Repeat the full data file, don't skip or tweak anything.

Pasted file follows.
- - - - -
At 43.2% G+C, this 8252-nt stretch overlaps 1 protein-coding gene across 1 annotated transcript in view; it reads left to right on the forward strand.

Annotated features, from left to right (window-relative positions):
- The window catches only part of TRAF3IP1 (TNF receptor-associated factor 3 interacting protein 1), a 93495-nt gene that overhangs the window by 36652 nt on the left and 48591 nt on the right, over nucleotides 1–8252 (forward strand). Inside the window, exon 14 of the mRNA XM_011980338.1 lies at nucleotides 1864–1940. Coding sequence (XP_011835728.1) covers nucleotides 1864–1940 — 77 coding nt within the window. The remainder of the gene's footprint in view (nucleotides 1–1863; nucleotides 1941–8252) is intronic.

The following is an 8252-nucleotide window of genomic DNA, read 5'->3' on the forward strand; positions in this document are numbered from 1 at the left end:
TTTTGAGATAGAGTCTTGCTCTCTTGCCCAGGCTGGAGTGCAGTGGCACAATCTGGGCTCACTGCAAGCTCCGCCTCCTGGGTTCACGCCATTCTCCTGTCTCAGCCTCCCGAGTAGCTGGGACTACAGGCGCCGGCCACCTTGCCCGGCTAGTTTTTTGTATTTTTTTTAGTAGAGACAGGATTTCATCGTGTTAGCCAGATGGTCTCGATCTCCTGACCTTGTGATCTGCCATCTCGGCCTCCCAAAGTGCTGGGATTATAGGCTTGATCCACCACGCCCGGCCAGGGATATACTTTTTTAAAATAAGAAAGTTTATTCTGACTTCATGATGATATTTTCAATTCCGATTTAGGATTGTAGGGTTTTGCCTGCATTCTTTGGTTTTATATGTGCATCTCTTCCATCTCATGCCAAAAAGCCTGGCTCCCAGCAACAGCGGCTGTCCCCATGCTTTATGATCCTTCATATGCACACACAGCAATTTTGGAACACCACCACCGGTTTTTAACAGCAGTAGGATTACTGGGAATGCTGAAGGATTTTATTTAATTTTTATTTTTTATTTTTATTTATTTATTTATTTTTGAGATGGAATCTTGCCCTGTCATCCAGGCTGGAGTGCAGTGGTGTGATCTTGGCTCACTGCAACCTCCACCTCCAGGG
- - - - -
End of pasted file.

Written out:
At 43.2% G+C, this 8252-nt stretch overlaps 1 protein-coding gene across 1 annotated transcript in view; it reads left to right on the forward strand.

Annotated features, from left to right (window-relative positions):
- The window catches only part of TRAF3IP1 (TNF receptor-associated factor 3 interacting protein 1), a 93495-nt gene that overhangs the window by 36652 nt on the left and 48591 nt on the right, over nucleotides 1–8252 (forward strand). Inside the window, exon 14 of the mRNA XM_011980338.1 lies at nucleotides 1864–1940. Coding sequence (XP_011835728.1) covers nucleotides 1864–1940 — 77 coding nt within the window. The remainder of the gene's footprint in view (nucleotides 1–1863; nucleotides 1941–8252) is intronic.

The following is an 8252-nucleotide window of genomic DNA, read 5'->3' on the forward strand; positions in this document are numbered from 1 at the left end:
TTTTGAGATAGAGTCTTGCTCTCTTGCCCAGGCTGGAGTGCAGTGGCACAATCTGGGCTCACTGCAAGCTCCGCCTCCTGGGTTCACGCCATTCTCCTGTCTCAGCCTCCCGAGTAGCTGGGACTACAGGCGCCGGCCACCTTGCCCGGCTAGTTTTTTGTATTTTTTTTAGTAGAGACAGGATTTCATCGTGTTAGCCAGATGGTCTCGATCTCCTGACCTTGTGATCTGCCATCTCGGCCTCCCAAAGTGCTGGGATTATAGGCTTGATCCACCACGCCCGGCCAGGGATATACTTTTTTAAAATAAGAAAGTTTATTCTGACTTCATGATGATATTTTCAATTCCGATTTAGGATTGTAGGGTTTTGCCTGCATTCTTTGGTTTTATATGTGCATCTCTTCCATCTCATGCCAAAAAGCCTGGCTCCCAGCAACAGCGGCTGTCCCCATGCTTTATGATCCTTCATATGCACACACAGCAATTTTGGAACACCACCACCGGTTTTTAACAGCAGTAGGATTACTGGGAATGCTGAAGGATTTTATTTAATTTTTATTTTTTATTTTTATTTATTTATTTATTTTTGAGATGGAATCTTGCCCTGTCATCCAGGCTGGAGTGCAGTGGTGTGATCTTGGCTCACTGCAACCTCCACCTCCAGGG